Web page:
John Fraser Drummond, of Blundellsand, Liverpool, was born on 19th October 1918 in West Derby, Lancashire and educated at Llansantffraid Grammar School and Wellington College. He joined the RAF on a short service commission in April 1938. After completing his flying training Drummond joined 46 Squadron at Digby on 14th January 1939.
In November 1939 Drummond and other pilots were presented to the King for their part in an action over a convoy in the North Sea on 21st October. Eight or nine He115s were seen in the vicinity of the convoy and three were shot down and another was damaged, causing it to land on the sea. He was serving with the squadron when it went to Norway in late May 1940. On the 29th he destroyed a He111, on 2nd June a Ju87 and on 7th June he destroyed two He111s and damaged two more. He did not join the squadron withdrawal to HMS Glorious and escaped the fate of most of 46's pilots, who were lost when the carrier was sunk. For his successes in Norway, Drummond was awarded the DFC (gazetted 26th July 1940).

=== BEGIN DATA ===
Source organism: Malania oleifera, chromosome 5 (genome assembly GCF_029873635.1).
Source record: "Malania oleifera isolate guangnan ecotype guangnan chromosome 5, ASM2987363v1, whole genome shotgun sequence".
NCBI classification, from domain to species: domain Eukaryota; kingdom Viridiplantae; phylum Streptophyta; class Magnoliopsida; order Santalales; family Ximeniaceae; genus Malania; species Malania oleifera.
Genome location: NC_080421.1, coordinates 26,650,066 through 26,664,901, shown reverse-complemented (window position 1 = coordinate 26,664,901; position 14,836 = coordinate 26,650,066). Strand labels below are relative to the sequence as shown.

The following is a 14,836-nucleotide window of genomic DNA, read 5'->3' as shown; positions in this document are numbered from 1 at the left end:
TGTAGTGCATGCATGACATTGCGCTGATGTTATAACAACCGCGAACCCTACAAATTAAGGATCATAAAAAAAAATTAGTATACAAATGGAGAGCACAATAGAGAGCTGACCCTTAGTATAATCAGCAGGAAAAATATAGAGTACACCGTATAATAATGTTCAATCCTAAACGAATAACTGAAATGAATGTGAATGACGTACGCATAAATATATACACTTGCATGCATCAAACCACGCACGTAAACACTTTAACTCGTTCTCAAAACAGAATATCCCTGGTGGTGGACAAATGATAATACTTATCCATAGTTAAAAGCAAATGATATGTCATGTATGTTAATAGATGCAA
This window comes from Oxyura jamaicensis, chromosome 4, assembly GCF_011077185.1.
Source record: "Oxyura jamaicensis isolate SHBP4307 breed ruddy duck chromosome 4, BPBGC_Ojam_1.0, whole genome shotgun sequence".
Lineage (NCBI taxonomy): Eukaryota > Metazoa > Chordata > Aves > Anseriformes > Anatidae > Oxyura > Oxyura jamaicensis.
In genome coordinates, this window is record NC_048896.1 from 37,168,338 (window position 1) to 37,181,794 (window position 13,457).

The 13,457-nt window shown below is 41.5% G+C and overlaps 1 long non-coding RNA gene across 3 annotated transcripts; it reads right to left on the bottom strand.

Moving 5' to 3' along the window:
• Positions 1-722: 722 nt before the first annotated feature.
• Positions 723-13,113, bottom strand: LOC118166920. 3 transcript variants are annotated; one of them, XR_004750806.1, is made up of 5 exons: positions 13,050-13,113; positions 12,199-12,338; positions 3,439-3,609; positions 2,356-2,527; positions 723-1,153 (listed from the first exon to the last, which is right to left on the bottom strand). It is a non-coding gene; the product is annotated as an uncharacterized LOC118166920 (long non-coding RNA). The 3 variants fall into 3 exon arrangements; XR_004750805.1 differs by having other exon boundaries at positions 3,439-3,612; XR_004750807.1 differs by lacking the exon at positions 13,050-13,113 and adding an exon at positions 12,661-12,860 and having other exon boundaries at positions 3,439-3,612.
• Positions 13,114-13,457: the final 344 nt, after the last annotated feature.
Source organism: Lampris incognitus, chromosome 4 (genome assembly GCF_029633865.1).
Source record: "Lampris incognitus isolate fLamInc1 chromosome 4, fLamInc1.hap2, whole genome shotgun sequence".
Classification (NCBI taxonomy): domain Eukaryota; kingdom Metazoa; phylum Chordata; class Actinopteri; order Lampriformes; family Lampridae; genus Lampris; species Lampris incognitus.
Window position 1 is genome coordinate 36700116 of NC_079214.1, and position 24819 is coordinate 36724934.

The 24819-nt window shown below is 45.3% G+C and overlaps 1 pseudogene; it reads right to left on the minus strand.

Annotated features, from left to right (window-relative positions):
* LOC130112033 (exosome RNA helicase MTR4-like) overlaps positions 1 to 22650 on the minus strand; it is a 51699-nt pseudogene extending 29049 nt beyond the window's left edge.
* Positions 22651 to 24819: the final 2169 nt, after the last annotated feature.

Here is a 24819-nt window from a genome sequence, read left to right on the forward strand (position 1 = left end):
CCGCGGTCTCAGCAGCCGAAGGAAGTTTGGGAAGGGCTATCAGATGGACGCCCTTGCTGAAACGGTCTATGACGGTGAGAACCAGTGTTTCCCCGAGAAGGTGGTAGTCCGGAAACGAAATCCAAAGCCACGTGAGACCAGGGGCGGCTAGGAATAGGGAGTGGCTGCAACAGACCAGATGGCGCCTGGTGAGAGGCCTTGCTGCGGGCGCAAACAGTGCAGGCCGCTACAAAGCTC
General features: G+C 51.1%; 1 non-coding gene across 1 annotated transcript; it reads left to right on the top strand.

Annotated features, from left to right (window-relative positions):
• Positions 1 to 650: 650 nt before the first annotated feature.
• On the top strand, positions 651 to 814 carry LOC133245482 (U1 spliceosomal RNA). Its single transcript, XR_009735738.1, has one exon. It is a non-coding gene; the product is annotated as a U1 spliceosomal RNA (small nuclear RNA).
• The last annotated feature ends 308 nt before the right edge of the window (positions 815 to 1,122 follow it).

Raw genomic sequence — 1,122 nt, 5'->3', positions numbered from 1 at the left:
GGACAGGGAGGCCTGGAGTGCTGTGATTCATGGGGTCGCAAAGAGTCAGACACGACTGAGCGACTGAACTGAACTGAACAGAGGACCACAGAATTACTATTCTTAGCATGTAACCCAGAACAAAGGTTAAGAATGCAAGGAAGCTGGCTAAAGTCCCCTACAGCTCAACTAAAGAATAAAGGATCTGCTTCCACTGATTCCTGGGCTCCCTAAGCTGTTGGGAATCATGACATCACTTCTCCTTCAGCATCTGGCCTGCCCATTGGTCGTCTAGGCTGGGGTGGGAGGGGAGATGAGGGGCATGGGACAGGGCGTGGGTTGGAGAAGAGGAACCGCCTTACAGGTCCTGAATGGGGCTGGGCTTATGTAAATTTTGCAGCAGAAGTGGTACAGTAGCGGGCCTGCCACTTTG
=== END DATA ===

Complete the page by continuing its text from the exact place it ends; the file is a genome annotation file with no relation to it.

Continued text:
(Above photographs courtesy of Adrian Cork)
Drummond was posted to 92 Squadron at Pembrey on 5th September. On the 11th he got a probable Me109, on the 23rd claimed a Me109 destroyed, on the 24th got a probable Me109 and damaged a Ju88 and a Me109, on the 27th he destroyed a Ju88 and shared a Me110, on the 30th he got another probable Me109 and on 5th October he destroyed a Me109 and a Hs126.
During an attack on a Do17 over Tangmere on 10th October Drummond collided with P/O DG Williams of 92 Squadron. He baled out, wounded in an arm and a leg, but was too low and was killed. His Spitfire, R6616, crashed and burned out in Jubilee Field, Portslade.
Drummond was 21. He is buried in Thornton Garden of Rest, Lancashire.
Photos and text courtesy of Battle of Britain Monument website